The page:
ACCESSIBILITY FOR ONTARIANS WITH DISABILITIES ACT ALLIANCE
NEWS RELEASE – FOR IMMEDIATE RELEASE
March 23, 2022 Toronto: Today, Ottawa City Council is scheduled to debate and decide whether to use vulnerable people with disabilities, seniors, children and others as unwilling guinea pigs in a third e-scooters pilot project. It would again unleash dangerous e-scooters in public places. Ottawa City Council needs to stand up for people with disabilities, and to stand up to the relentless corporate lobbyists for the e-scooter rental companies who profit from their deployment in Ottawa. The meeting starting at 10 am, is streamed live at https://www.youtube.com/channel/UCUR3i_hvk3-3i8vtrPg6v1Q
The 2020 and 2021 Ottawa pilots produced overwhelming proof that e-scooters endangered people with disabilities, seniors, children and others. A silent menace, e-scooters, appearing out of nowhere, were ridden on sidewalks in Ottawa and other cities that ban them from sidewalks. Uninsured, unlicensed, untrained, unhelmeted joy-riders, racing at 20 KPH, endanger the safety of innocent pedestrians, especially people who can’t see them coming or quickly dodge them. Left strewn on Ottawa sidewalks, e-scooters have been tripping hazards for blind people, and an accessibility nightmare for wheelchair users.
According to Ottawa’s own survey, 83% of respondents encountered mis-parked e-scooters. 79% encountered e-scooters illegally ridden on sidewalks. The AODA Alliance had warned the Ottawa mayor’s office of these dangers the night before City Council voted to approve the first e-scooter pilot back in 2020. The mayor’s office ignored these dangers.
Last month, Ottawa’s City-appointed Accessibility Advisory Committee strongly recommended that Ottawa not again allow e-scooters. Disability organizations and every speaker with disabilities presenting at Council’s committees opposed e-scooters, fearing injuries. Montreal rejected e-scooters after a pilot. Despite a corporate lobbyists’ feeding frenzy, Toronto City Council unanimously said no to e-scooters.
Also, despite overwhelming evidence against e-scooters, Ottawa City Staff, cheerleading for e-scooters, have shown insufficient concern for disability barriers. They parrot the e-scooter corporate lobbyists’ inflated sales pitch.
In the face of these dangers, it was wrong for Ottawa’s Transportation Committee to endorse a third e-scooter pilot at its March 2nd meeting. E-scooter corporate lobbyists promise unproven spiffy new technology on their e-scooters, to magically prevent these safety dangers. Ottawa should not trust their bloated claims!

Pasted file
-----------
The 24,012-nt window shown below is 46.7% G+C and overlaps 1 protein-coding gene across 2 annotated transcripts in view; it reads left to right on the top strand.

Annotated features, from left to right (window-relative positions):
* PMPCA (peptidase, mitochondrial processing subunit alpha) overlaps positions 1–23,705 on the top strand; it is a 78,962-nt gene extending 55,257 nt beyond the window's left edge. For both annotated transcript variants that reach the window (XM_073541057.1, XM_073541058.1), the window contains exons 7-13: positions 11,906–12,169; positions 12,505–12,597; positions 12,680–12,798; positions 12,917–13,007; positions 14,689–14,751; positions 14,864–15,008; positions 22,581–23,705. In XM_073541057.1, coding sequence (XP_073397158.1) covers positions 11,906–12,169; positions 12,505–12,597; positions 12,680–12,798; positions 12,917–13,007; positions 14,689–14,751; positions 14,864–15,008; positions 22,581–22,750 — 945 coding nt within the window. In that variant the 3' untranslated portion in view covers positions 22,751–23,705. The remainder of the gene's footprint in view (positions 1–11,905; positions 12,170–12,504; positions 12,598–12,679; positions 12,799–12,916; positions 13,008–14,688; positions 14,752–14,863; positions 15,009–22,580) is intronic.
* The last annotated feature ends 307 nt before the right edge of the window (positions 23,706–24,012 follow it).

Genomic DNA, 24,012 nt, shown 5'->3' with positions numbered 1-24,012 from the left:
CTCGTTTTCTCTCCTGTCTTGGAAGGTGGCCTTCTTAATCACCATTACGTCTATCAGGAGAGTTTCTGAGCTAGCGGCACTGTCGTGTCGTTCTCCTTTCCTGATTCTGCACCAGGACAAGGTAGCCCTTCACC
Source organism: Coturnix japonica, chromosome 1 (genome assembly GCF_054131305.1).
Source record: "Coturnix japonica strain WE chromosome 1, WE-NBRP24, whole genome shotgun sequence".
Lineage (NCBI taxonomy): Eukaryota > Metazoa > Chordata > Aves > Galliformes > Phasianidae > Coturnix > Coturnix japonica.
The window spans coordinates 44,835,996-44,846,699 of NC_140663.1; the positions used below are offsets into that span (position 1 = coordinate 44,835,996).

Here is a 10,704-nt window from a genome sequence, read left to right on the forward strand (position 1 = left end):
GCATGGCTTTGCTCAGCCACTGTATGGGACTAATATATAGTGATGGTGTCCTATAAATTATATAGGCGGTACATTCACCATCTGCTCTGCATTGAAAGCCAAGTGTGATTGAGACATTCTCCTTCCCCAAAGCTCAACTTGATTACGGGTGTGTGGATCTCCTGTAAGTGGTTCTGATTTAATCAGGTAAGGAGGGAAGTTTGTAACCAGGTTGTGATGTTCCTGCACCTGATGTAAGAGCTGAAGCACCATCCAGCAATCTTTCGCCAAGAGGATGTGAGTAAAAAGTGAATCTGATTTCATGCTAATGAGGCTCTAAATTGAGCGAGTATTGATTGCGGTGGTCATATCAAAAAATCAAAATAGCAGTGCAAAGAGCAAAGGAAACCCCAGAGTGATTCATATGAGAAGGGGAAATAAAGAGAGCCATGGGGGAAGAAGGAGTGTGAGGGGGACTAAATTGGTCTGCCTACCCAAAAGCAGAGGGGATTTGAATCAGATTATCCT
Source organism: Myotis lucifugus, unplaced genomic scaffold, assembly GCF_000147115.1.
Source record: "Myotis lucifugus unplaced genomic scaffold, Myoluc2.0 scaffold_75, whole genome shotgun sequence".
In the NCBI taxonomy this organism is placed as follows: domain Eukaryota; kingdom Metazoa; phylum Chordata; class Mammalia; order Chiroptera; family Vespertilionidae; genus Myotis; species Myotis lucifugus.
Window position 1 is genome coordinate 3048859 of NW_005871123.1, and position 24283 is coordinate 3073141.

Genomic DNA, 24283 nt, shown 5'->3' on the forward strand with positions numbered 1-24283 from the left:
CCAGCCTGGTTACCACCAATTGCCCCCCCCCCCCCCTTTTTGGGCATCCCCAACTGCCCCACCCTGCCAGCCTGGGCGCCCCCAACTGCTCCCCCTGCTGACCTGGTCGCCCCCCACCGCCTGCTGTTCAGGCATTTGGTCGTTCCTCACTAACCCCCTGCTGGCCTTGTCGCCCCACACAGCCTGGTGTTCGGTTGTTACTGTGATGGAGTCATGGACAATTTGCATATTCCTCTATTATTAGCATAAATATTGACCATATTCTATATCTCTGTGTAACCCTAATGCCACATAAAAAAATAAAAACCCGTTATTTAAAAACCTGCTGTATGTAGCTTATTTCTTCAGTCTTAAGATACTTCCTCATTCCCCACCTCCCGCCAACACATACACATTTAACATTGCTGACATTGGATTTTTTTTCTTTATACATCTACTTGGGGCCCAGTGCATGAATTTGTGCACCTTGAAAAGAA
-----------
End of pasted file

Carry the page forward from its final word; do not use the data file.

It was also wrong for that Transportation Committee to fail to effectively accommodate AODA Alliance Chair David Lepofsky’s blindness at that meeting. This impeded his effectiveness when making a deputation there against e-scooters. Lepofsky has filed a complaint with Ottawa’s Integrity Commissioner.
It’s wrong to give City staff a blank check to green light a pilot if they like these unproven new gadgets. It’s wrong for Ottawa’s City staff and Transportation Committee to approve using Ottawa residents, including people with disabilities, seniors, and others, as unwilling guinea pigs to test out corporate lobbyists’ sales pitch.
There are news reports from around the world documenting very serious injuries that e-scooters have caused. In the latest fatality earlier this week, a teenager was killed in London England while riding an e-scooter.
City Council should just say no to e-scooters. It should tell City staff not to come back with a proposal, unless this promised technology has been independently and thoroughly proven to eliminate dangers to people with disabilities and others.
As an example of City staff’s absurd solutions that marginalize the safety of people with disabilities, while purporting to show concern for this, they recommend that e-scooters have braille contact information for reporting complaints. Blind people can’t read braille on an e-scooter, racing by on a sidewalk. If they trip over an e-scooter, abandoned on the sidewalk, they are not about to grope around to see if there’s braille on it. Ottawa staff advanced this recommendation even after being shown its obvious absurdity.
Ottawa has too many barriers impeding people with disabilities. It should not knowingly create more barriers, giving e-scooter corporate lobbyists an undeserved third kick at the can.
Contact: AODA Alliance Chair David Lepofsky, firstname.lastname@example.org Twitter: @aodaalliance
For background, visit the AODA Alliance e-scooters web page and its March 2, 2022 brief to the Ottawa Transportation Committee.
Read the AODA Alliance’s March 6, 2022 letter to Ottawa City Council and AODA Alliance Chair David Lepofsky’s March 20, 2022 complaint to the Ottawa Integrity Commissioner